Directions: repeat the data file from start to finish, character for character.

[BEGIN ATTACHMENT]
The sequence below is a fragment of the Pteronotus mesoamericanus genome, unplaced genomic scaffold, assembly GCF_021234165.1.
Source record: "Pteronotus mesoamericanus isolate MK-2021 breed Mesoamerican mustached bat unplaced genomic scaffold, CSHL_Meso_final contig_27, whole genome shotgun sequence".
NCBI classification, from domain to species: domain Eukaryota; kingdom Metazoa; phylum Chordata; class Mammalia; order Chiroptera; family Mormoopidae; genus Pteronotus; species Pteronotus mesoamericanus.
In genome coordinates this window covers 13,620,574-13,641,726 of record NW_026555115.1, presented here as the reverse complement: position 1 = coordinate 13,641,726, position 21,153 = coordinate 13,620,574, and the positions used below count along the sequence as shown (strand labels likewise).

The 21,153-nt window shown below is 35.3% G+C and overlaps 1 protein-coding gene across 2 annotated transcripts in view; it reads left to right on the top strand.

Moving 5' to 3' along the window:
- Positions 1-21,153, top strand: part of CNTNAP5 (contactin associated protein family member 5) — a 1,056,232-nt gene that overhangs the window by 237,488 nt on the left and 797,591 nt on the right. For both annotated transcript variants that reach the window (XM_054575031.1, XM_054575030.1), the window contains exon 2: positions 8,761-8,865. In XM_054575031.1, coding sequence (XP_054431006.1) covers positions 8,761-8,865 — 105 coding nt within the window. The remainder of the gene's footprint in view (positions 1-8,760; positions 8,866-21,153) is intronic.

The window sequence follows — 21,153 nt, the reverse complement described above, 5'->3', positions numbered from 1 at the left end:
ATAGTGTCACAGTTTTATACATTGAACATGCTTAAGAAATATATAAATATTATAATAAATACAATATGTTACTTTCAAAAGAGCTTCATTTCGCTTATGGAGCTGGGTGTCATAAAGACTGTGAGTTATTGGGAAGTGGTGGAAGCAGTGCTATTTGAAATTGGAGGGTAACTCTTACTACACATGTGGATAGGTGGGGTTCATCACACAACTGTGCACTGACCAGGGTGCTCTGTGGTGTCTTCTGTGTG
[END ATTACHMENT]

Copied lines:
The sequence below is a fragment of the Pteronotus mesoamericanus genome, unplaced genomic scaffold, assembly GCF_021234165.1.
Source record: "Pteronotus mesoamericanus isolate MK-2021 breed Mesoamerican mustached bat unplaced genomic scaffold, CSHL_Meso_final contig_27, whole genome shotgun sequence".
NCBI classification, from domain to species: domain Eukaryota; kingdom Metazoa; phylum Chordata; class Mammalia; order Chiroptera; family Mormoopidae; genus Pteronotus; species Pteronotus mesoamericanus.
In genome coordinates this window covers 13,620,574-13,641,726 of record NW_026555115.1, presented here as the reverse complement: position 1 = coordinate 13,641,726, position 21,153 = coordinate 13,620,574, and the positions used below count along the sequence as shown (strand labels likewise).

The 21,153-nt window shown below is 35.3% G+C and overlaps 1 protein-coding gene across 2 annotated transcripts in view; it reads left to right on the top strand.

Moving 5' to 3' along the window:
- Positions 1-21,153, top strand: part of CNTNAP5 (contactin associated protein family member 5) — a 1,056,232-nt gene that overhangs the window by 237,488 nt on the left and 797,591 nt on the right. For both annotated transcript variants that reach the window (XM_054575031.1, XM_054575030.1), the window contains exon 2: positions 8,761-8,865. In XM_054575031.1, coding sequence (XP_054431006.1) covers positions 8,761-8,865 — 105 coding nt within the window. The remainder of the gene's footprint in view (positions 1-8,760; positions 8,866-21,153) is intronic.

The window sequence follows — 21,153 nt, the reverse complement described above, 5'->3', positions numbered from 1 at the left end:
ATAGTGTCACAGTTTTATACATTGAACATGCTTAAGAAATATATAAATATTATAATAAATACAATATGTTACTTTCAAAAGAGCTTCATTTCGCTTATGGAGCTGGGTGTCATAAAGACTGTGAGTTATTGGGAAGTGGTGGAAGCAGTGCTATTTGAAATTGGAGGGTAACTCTTACTACACATGTGGATAGGTGGGGTTCATCACACAACTGTGCACTGACCAGGGTGCTCTGTGGTGTCTTCTGTGTG